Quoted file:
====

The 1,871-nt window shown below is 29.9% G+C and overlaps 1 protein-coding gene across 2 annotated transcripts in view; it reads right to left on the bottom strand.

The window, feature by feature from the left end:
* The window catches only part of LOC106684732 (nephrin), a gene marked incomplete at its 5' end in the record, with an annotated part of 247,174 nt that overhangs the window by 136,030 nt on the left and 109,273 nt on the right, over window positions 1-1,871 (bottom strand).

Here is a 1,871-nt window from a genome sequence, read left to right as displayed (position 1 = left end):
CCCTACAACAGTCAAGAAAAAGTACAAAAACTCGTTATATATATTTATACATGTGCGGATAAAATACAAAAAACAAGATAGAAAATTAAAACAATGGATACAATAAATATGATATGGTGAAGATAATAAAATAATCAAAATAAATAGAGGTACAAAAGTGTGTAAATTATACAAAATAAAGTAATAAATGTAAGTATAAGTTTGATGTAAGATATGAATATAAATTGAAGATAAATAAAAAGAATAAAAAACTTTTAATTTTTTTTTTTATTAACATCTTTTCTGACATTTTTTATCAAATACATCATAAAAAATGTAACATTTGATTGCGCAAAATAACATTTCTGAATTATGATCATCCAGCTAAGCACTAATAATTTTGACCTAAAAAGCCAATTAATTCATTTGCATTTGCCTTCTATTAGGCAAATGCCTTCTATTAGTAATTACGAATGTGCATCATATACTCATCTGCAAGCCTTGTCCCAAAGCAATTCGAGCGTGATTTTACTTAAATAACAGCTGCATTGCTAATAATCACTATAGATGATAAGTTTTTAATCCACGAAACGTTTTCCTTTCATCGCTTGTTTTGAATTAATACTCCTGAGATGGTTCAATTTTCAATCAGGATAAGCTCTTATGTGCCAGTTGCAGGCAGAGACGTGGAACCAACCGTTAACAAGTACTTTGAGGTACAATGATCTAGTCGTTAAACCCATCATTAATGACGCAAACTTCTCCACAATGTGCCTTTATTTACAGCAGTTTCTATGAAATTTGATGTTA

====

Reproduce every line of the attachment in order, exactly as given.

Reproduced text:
The 1,871-nt window shown below is 29.9% G+C and overlaps 1 protein-coding gene across 2 annotated transcripts in view; it reads right to left on the bottom strand.

The window, feature by feature from the left end:
* The window catches only part of LOC106684732 (nephrin), a gene marked incomplete at its 5' end in the record, with an annotated part of 247,174 nt that overhangs the window by 136,030 nt on the left and 109,273 nt on the right, over window positions 1-1,871 (bottom strand).

Here is a 1,871-nt window from a genome sequence, read left to right as displayed (position 1 = left end):
CCCTACAACAGTCAAGAAAAAGTACAAAAACTCGTTATATATATTTATACATGTGCGGATAAAATACAAAAAACAAGATAGAAAATTAAAACAATGGATACAATAAATATGATATGGTGAAGATAATAAAATAATCAAAATAAATAGAGGTACAAAAGTGTGTAAATTATACAAAATAAAGTAATAAATGTAAGTATAAGTTTGATGTAAGATATGAATATAAATTGAAGATAAATAAAAAGAATAAAAAACTTTTAATTTTTTTTTTTATTAACATCTTTTCTGACATTTTTTATCAAATACATCATAAAAAATGTAACATTTGATTGCGCAAAATAACATTTCTGAATTATGATCATCCAGCTAAGCACTAATAATTTTGACCTAAAAAGCCAATTAATTCATTTGCATTTGCCTTCTATTAGGCAAATGCCTTCTATTAGTAATTACGAATGTGCATCATATACTCATCTGCAAGCCTTGTCCCAAAGCAATTCGAGCGTGATTTTACTTAAATAACAGCTGCATTGCTAATAATCACTATAGATGATAAGTTTTTAATCCACGAAACGTTTTCCTTTCATCGCTTGTTTTGAATTAATACTCCTGAGATGGTTCAATTTTCAATCAGGATAAGCTCTTATGTGCCAGTTGCAGGCAGAGACGTGGAACCAACCGTTAACAAGTACTTTGAGGTACAATGATCTAGTCGTTAAACCCATCATTAATGACGCAAACTTCTCCACAATGTGCCTTTATTTACAGCAGTTTCTATGAAATTTGATGTTA